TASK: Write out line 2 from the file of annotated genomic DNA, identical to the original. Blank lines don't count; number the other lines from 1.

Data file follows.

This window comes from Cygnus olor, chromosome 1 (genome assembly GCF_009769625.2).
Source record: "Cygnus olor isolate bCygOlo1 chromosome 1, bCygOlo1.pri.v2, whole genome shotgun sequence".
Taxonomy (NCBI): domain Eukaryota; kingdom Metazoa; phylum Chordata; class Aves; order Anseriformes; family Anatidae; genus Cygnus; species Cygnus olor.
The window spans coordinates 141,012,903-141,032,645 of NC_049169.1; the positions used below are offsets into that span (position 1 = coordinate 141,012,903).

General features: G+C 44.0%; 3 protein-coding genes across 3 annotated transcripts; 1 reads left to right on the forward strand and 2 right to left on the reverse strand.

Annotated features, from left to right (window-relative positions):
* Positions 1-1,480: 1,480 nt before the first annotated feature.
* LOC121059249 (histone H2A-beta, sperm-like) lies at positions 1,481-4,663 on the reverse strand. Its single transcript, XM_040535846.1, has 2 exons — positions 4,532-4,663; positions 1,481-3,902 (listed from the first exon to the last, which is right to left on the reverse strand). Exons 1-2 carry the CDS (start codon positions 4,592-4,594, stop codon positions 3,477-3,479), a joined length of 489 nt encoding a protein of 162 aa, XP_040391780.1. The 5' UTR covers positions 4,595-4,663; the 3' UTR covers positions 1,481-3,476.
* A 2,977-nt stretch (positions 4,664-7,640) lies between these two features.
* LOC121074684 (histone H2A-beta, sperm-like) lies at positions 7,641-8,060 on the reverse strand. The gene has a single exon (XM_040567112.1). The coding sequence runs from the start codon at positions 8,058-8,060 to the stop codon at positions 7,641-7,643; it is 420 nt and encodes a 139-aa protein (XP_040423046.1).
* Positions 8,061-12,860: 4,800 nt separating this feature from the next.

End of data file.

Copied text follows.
Source record: "Cygnus olor isolate bCygOlo1 chromosome 1, bCygOlo1.pri.v2, whole genome shotgun sequence".